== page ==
As a child, I never understood the saying, “It’s an ill wind indeed that blows no good,” but I recently realised that’s what’s happening now.
I went to buy a thermal T-shirt, my current one sadly threadbare, but there were none to be had. The assistant told me they had ‘overperformed’, because fuel prices are high and people are dressing up warmly at home rather than putting the heating on. Result! I know people who, when working on the computer at home, take a break for a few minutes and go for a run, simply to warm up. Loved ones are switching off the TV earlier than their usual habit and instead snuggling up in bed with a good book. Result! People are jumping on their bikes or walking rather than taking the car for short journeys, and we’re driving more carefully because the roads are full of potholes. Result!
Of course, I’m not saying any of us welcome these changes in our daily lives, but it shows that when push comes to shove, when we are squeezed enough, we adapt. We’re resilient creatures and we can learn new, healthier habits. We’ve not evolved to sit passively in unchanging temperatures for long periods.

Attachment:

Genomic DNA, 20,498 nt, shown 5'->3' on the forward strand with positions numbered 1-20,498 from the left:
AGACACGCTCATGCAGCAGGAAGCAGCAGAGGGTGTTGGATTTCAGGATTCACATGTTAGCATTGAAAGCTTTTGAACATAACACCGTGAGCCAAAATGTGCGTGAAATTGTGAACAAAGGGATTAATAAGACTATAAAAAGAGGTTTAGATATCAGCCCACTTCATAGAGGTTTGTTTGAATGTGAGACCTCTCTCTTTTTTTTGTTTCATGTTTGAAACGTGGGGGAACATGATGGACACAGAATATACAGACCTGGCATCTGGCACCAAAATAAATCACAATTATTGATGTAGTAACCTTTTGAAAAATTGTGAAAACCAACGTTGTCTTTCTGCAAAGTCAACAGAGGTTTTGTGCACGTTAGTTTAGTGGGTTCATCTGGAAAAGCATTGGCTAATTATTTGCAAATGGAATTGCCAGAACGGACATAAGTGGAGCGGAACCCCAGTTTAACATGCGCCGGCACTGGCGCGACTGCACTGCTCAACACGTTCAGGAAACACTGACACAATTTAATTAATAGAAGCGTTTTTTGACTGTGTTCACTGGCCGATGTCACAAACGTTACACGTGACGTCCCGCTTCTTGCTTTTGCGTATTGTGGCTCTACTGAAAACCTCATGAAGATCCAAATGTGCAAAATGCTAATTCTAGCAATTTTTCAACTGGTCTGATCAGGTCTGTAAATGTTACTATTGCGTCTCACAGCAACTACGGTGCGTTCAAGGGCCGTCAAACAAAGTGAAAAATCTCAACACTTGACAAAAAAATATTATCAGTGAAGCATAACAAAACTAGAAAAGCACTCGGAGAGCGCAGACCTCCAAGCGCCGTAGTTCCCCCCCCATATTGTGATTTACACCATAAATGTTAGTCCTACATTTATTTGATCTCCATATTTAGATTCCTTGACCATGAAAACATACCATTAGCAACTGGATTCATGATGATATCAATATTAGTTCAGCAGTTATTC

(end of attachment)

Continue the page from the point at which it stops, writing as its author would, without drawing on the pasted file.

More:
No-one can have missed the many local impacts of unpredictable climate, from fires in the extreme heat, to floods in the extreme wet, followed by droughts which turn our depleted soils to dust.
How heartening then, to be part of the recent Horsham District Council initiatives to discuss the conjoined twin problems of our times: too much carbon being released into the atmosphere, and the depletion of so much nature, land and species. It’s hugely complicated with everything intertwined, where tiny, even microscopic beings, affect our daily lives. Indeed, we see ourselves as individual humans but are in fact whole ecosystems. We have least as many bacteria in our bodies as human cells and they live, mostly happily in our guts, as we feed them. If we poison them then we’re in trouble, yet farmers have been legally spraying poisons onto our food for around 75 years now. Is there any wonder so many of our children are struggling? Can we change to support healthy ecosystems inside and outside our bodies?
It all begins with a tiny step, and Warnham Parish with Wild About Warnham is leading the way in growing tiny mini-meadows, one metre square, so that minibeasts will be able to have shelter and food and stepping stones to bigger meadows. Let’s extend this Pollinator Highway across Horsham. Can you grow a micro meadow in your area to help the plants, soils and pollinators thrive again?…Oh, and us too!
By Morag Warrack